Monetary Policy Committee
Central Bank of Kenya (CBK) headquarters. Kenyan banks have restructured Ksh1.12 trillion since the onset of COVID-19.

Fierce competition in the financial services sector and weakening interest income has forced tier one banks into riskier than usual lending, a report authored by the Kenya Bankers Association (KBA) has revealed.

The report dubbed Competition and Banking Sector Stability in Kenya warns that the emergence of bigger, faster and dominant non-traditional players remains an existential risk to the traditional bank, a revelation which boards a tough future for the banks which are already operating in a grim economy.

Pockets of systemic threats

According to the report, the risky behaviour adopted by the banks is manifested by double-digit rates of Non-Performing Loans (bad loans) which averaged 12.50% between 2016 and 2018.

“While the banking sector in Kenya has remained resilient even in the phase of global and domestic vulnerabilities, there have been pockets of systemic threats. While in some cases, this has been attributed to governance issues, the role of competition in driving risk-taking behaviour of some backs remains unclear,”

“Although the overall lending by fintechs as a percentage of total credit remains somewhat small, their influence has increased exponentially in the consumer segments, particularly in facilitating payments. In line with global evolution, many consumers in Kenya are switching to e-commerce, and more e-retail payments are made from mobile phones,” reads the report.

Rise of fintechs

KBA’s report further states that the ability of fintechs to offer better targeted, faster and cheaper financial services should sustain their edge over banks on this front.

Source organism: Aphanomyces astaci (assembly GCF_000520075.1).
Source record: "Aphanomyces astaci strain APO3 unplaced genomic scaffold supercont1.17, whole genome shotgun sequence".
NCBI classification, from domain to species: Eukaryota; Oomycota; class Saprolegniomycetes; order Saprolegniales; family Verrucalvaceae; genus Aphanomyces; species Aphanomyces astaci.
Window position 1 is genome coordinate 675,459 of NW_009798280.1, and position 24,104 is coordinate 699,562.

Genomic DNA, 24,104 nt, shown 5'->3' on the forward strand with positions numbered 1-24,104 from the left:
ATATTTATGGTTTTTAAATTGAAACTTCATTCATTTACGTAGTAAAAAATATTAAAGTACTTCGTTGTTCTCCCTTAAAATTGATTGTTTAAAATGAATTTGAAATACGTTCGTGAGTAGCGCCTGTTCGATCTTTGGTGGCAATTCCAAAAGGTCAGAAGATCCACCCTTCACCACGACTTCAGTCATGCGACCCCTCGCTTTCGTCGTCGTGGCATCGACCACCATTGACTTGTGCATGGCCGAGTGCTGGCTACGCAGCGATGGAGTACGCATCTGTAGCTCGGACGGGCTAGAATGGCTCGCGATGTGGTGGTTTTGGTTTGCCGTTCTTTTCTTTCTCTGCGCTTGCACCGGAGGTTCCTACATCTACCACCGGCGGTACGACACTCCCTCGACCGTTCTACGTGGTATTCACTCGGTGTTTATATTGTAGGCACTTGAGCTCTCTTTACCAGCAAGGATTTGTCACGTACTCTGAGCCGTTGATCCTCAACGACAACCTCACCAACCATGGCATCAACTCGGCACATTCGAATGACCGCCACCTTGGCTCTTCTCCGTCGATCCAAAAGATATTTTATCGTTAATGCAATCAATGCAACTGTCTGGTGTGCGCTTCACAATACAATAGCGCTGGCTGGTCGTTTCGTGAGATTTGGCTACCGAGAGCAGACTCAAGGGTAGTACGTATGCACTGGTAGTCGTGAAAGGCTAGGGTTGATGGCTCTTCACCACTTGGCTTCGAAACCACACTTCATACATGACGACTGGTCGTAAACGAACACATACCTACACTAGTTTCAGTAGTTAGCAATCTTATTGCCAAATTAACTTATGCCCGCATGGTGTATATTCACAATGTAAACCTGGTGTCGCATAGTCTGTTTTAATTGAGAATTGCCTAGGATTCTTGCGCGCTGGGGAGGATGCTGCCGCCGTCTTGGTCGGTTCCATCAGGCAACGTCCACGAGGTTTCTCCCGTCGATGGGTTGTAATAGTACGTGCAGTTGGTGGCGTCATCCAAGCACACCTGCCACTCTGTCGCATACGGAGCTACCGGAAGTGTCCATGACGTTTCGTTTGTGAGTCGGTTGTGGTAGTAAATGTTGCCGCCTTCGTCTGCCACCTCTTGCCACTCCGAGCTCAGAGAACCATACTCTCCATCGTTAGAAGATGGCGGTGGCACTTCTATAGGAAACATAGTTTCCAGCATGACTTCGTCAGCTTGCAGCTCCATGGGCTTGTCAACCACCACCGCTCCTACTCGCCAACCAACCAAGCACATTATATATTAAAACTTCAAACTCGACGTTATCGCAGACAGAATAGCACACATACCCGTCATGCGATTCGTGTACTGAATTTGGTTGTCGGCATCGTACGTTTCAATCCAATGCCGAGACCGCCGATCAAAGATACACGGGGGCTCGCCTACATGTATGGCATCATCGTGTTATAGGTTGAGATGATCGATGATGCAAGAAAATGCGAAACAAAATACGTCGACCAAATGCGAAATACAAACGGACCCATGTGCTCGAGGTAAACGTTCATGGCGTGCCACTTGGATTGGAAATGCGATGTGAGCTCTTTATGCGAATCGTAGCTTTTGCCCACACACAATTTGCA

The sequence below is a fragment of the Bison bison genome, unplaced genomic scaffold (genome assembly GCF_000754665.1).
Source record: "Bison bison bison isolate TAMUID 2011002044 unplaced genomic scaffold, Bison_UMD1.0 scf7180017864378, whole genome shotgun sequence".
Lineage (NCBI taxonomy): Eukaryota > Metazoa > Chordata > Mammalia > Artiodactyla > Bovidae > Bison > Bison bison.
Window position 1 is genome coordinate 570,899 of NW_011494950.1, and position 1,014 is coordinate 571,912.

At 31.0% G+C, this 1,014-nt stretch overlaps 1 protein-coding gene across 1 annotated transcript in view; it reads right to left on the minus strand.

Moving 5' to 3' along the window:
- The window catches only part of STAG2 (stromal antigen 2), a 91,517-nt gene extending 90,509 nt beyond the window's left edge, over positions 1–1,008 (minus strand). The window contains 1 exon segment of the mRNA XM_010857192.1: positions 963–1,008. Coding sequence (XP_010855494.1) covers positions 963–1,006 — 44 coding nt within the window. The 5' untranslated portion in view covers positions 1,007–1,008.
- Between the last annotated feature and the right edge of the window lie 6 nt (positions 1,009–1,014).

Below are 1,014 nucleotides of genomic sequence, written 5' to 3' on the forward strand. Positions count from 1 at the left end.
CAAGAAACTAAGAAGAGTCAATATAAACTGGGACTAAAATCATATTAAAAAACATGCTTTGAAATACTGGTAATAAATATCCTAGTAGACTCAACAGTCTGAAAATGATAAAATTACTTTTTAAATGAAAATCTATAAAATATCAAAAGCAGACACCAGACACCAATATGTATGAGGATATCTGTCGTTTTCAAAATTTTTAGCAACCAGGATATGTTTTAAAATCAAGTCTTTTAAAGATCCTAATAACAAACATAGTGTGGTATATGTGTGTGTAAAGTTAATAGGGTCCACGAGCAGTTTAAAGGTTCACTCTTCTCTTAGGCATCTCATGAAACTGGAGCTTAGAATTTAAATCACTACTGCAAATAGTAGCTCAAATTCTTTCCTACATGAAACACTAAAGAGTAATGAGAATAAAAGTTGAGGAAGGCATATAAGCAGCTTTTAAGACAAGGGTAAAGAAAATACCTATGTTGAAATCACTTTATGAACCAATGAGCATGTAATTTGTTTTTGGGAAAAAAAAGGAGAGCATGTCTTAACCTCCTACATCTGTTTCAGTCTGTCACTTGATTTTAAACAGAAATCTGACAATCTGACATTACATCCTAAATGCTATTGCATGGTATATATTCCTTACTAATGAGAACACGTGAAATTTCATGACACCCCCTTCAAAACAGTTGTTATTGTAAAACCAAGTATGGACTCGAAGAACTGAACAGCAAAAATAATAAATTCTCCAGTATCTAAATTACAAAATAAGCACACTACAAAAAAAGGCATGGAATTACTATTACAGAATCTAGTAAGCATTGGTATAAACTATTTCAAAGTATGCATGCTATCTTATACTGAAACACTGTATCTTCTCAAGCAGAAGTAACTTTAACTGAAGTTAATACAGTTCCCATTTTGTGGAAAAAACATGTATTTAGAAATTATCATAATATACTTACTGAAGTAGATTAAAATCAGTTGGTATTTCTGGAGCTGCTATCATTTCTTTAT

“Competition in banking has increased remarkably over the years; arising from both traditional and non-conventional sources including non-bank financial intermediaries, market-based financers and most recently from fin-tech companies,”

Read: Kenya’s 3 biggest banks angling for top spot

“For banks, this may mean a considerable reduction in fees and 8 commission income. Their entry into the credit business may further weaken interest income growth for banks. Whereas banks will continue to leverage partnerships with fintechs to enhance their product offering, the emergence of bigger, faster and dominant non-traditional players remains an existential risk to the traditional bank,” adds the report.

As it stands, there are more than 45 mobile lenders operating in the country who have in the last five years lent out billions in small loans to millions of Kenyans who could not have accessed the money from traditional banks before the fintech disruption.

See also: KCB Among Global Banks holding Trillions in Assets

In August this year, popular mobile lending app Tala announced that it had secured USD110 million (Ksh11 billion) Series D funding from international lenders as the company seeks to cement its status as the biggest mobile lender in the East African region with Kenya being its largest market.


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